Now in its second year, our Salary and Career Report has become one of my favorite articles—not because I like going over all the facts and figures, but because it requires very little work on my part. About all I had to do was look over the semi-finished product.
The report is conducted by people at Penton who I’ve never met, and the results are sent to other editors to convert raw data into something more readable. And of course Group Design Director Tony Vitolo has the task of taking all these words and numbers and converting them into eye-catching and meaningful infographics. I don’t even have to write the introduction. That was handled by Staff Editor Leah Scully, who probably did a better job than I could have (despite the fact that I’ve worked on H&P about 15 times as long as she has).
What I find interesting is how you can play with the numbers. In last year’s report, for example, 38% of the respondents reported having served in the fluid power industry for 30 years or more. This year, 34.9% topped 30 years. So you could argue that about 8% of the workforce either retired or otherwise left the fluid power profession. On the other hand, I’m sure some who took the survey last year didn’t this year. Likewise, some took it for the first time this year. So the small difference is probably just deviation.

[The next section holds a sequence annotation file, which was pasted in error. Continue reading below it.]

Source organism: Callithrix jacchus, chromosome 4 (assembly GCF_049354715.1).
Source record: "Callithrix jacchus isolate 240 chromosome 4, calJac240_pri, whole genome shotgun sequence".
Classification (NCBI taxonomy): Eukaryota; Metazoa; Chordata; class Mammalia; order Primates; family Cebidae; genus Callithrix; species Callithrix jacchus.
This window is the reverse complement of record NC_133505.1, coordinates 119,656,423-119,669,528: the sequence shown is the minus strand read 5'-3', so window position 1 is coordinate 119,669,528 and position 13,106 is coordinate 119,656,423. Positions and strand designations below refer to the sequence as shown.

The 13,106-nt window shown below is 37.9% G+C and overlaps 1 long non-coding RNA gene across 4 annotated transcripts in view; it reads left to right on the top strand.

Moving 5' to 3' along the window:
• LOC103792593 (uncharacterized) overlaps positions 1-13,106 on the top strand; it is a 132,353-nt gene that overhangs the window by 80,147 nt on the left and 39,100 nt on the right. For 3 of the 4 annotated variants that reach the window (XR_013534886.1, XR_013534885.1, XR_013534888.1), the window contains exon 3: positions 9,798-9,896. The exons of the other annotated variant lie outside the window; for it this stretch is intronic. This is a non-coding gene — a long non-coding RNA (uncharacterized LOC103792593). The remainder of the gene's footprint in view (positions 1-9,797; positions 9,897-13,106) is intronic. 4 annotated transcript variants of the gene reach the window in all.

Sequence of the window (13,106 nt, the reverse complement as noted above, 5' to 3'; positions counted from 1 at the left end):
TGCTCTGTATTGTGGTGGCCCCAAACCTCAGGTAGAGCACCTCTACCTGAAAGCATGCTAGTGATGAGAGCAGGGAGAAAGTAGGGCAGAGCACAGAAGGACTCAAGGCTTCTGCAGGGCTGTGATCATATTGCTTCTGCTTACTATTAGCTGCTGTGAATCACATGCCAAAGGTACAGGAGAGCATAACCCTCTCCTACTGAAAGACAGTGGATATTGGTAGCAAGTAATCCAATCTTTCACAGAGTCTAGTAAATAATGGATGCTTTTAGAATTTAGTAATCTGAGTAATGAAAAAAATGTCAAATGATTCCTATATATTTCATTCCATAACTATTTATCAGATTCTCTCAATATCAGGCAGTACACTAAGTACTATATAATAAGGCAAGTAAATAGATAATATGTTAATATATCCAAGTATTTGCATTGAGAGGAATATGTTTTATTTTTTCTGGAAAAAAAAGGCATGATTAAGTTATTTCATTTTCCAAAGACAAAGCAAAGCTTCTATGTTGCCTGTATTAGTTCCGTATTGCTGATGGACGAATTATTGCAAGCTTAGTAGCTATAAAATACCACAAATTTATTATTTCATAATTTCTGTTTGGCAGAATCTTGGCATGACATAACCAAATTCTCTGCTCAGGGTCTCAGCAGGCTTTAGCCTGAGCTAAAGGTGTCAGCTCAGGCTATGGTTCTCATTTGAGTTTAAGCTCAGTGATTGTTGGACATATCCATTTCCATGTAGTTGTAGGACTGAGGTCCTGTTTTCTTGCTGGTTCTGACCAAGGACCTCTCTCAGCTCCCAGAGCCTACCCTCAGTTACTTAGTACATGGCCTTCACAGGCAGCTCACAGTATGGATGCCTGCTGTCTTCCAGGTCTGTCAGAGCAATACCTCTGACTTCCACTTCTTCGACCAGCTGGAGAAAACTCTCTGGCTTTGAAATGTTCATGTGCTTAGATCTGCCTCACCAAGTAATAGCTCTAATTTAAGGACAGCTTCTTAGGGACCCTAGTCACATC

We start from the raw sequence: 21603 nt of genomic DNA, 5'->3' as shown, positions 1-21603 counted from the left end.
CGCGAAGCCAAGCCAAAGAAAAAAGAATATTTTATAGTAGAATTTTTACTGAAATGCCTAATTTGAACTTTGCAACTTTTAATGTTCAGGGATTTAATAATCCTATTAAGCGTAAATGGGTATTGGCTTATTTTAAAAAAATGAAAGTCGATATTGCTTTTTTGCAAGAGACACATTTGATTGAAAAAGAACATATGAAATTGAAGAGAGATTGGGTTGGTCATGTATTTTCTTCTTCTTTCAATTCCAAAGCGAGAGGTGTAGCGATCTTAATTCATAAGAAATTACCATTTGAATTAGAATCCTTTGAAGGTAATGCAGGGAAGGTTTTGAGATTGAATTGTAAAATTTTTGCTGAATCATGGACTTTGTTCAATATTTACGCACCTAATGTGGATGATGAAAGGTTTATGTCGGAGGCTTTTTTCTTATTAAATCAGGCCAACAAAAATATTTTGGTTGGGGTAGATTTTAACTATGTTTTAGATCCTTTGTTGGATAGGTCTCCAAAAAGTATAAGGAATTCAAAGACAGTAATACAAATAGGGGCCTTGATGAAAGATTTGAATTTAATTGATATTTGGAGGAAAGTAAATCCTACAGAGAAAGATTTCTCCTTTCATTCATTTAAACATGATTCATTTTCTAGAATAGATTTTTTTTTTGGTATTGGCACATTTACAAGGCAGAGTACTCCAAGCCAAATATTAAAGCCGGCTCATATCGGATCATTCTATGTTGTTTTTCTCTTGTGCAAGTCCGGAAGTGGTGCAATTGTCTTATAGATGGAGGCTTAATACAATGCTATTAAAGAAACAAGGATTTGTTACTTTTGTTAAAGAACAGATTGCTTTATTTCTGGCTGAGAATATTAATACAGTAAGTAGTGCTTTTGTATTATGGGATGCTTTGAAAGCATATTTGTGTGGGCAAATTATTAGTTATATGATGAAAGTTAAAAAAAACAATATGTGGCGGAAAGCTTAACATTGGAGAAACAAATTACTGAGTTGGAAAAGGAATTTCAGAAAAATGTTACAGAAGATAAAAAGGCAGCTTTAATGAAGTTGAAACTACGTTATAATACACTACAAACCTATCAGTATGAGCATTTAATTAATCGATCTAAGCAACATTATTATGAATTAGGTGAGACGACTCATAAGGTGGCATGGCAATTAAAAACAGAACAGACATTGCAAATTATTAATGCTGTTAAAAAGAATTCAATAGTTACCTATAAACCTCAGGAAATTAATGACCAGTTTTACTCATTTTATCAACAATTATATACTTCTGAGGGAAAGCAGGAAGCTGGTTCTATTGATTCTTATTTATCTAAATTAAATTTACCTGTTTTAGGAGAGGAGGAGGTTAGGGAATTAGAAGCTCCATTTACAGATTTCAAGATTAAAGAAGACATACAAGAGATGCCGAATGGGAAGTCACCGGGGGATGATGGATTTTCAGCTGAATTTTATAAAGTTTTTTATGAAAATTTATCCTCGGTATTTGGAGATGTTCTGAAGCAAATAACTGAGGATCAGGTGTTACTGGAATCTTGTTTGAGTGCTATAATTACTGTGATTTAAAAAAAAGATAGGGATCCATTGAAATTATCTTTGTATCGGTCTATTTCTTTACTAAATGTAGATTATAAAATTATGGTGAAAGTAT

The deviation is probably most evident in the geographic summary. The percentage of participants from Ohio, Michigan, Pennsylvania, and Texas were all within 1% of last year’s numbers. However, numbers from California Minnesota, and Illinois dropped by 1%. I don’t think the number of jobs in fluid power varies that much, but the locations of those who participate certainly can.
One final note: If you’d like to compare this year’s numbers with last year’s, you can still view and download the 2015 report.